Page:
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      06-18-2020, 02:09 PM   #6
First Lieutenant

Drives: '16 M4 GTS, '13 X5, '08 135i
Join Date: Jun 2019
Location: Boulder, CO

iTrader: (0)

Both cars are going to depreciate with mileage, but the GTS might suffer less of a hit. Nobody knows how the GTS market will resolve in 3-5 years, I'm just hoping for only a -10% to -20% depreciation hit, anything better than that is a win.

If you remove the front splitter, the GTS would be a perfectly workable daily driver with some caveats.

The suspension is not compliant, concrete roads with expansion joints make my wife motion sick. You might be able to adjust the compression/rebound settings to dampen that out, but I've left them in the settings that was working at the track.

There are some inconveniences compared to my other BMWs. Very minor, but no comfort access is slightly annoying. I get groceries in mine and every time I forget to unlock the car as I walk up to it. Not a lot of storage in the car which would also make road trips a minor pain. There is constantly stuff in my passenger footwell and the drink cup holders. Fuel economy is terrible, I average under 15mpg, but I'm also not highway cruising in the car.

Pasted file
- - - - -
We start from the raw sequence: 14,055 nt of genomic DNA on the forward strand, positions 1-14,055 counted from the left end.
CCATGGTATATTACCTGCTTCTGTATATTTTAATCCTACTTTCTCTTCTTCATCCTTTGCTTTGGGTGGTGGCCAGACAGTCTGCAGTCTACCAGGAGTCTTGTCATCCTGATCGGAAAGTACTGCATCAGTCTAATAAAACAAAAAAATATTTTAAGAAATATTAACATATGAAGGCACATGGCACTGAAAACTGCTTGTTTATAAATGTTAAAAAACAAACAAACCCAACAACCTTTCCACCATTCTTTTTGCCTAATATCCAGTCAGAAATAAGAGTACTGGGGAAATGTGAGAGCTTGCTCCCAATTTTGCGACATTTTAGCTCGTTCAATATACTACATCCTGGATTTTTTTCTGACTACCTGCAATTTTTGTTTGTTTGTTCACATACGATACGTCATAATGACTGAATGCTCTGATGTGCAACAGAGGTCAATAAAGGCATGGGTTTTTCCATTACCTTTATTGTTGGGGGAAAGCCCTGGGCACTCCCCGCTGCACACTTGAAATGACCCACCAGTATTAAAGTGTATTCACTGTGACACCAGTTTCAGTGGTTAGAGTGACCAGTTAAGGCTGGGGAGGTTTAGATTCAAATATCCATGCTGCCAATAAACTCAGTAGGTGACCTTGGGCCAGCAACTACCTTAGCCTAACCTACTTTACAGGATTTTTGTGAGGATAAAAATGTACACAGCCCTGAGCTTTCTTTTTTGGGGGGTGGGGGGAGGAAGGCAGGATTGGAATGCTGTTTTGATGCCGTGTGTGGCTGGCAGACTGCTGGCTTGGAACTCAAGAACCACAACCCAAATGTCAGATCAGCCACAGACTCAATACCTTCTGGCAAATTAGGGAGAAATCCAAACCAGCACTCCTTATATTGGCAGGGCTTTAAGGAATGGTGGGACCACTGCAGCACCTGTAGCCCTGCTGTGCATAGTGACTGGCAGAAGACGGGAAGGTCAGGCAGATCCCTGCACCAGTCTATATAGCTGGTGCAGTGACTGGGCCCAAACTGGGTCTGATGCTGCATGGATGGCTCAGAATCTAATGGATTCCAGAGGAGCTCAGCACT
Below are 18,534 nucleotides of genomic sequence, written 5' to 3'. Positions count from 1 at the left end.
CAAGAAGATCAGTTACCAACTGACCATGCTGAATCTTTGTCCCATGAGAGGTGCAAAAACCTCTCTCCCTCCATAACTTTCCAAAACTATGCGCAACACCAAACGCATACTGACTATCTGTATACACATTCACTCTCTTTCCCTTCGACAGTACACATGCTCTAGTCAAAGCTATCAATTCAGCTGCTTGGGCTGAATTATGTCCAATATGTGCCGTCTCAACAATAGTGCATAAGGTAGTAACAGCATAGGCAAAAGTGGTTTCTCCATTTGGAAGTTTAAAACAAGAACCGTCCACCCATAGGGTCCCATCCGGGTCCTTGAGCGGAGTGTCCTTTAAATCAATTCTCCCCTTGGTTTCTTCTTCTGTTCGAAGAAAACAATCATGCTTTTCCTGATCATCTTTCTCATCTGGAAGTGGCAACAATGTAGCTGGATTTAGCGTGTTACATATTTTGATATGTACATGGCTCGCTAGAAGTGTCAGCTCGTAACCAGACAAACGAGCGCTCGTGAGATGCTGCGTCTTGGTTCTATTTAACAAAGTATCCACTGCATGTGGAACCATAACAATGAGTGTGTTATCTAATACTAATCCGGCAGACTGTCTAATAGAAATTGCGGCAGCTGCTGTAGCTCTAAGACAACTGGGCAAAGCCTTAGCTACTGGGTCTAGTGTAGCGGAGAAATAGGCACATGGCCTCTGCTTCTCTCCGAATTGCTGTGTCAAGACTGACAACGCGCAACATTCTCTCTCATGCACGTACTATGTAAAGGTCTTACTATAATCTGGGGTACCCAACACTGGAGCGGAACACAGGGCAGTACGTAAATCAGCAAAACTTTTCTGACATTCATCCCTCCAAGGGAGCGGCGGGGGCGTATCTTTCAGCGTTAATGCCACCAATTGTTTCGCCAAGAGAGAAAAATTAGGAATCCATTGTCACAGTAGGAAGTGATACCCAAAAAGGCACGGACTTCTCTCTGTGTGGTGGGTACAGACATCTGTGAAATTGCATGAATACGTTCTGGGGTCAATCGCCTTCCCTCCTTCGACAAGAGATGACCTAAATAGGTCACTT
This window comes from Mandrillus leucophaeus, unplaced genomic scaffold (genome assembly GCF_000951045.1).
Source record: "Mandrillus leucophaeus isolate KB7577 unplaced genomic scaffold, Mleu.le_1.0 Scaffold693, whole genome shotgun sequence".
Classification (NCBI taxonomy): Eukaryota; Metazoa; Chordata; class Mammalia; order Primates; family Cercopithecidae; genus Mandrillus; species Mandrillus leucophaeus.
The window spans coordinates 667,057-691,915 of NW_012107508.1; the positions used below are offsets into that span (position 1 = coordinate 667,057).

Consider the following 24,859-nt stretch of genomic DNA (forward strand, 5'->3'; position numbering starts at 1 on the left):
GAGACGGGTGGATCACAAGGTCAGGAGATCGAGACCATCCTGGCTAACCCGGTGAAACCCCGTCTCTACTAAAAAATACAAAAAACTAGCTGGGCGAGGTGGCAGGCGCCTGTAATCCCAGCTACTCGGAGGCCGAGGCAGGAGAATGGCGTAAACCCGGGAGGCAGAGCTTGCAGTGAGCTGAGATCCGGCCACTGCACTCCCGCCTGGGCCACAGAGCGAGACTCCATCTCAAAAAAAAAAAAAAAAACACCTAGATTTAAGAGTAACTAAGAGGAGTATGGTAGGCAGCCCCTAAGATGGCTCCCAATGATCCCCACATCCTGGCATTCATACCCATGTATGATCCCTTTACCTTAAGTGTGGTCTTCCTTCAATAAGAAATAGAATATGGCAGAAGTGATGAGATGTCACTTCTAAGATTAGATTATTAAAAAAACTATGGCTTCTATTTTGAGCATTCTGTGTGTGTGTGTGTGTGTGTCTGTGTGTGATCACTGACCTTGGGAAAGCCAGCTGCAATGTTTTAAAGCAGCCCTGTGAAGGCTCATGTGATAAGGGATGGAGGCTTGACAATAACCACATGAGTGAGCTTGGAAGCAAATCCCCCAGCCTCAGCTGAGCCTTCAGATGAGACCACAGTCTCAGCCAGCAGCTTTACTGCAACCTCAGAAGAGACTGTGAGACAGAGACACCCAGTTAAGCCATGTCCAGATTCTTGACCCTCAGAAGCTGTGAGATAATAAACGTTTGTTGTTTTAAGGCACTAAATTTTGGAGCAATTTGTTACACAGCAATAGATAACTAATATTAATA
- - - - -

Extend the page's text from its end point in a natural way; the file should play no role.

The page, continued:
All that being said the car is an absolute blast, and it feels very unique compared to the other F8x. If you're on the fence about a GTS, buy one and drive it for the summer. Unless the global economy turns into a dumpster fire you'll likely be able to get close to break-even reselling it. Just be aware most of the cars are coming up on 4 years, so if you want to extend the factory warranty then that'll be another cost.

Lastly, the more I drive this car, the more I see it sticking around for a while. Even if I buy a GT3/GT4, the GTS is quite different and worth keeping around. It is just a very special car compared to a M4 ZCP. I never drove a M4 CS, but I'm guessing without the titanium exhaust, the suspension, and the stripped interior, it just wouldn't feel the same.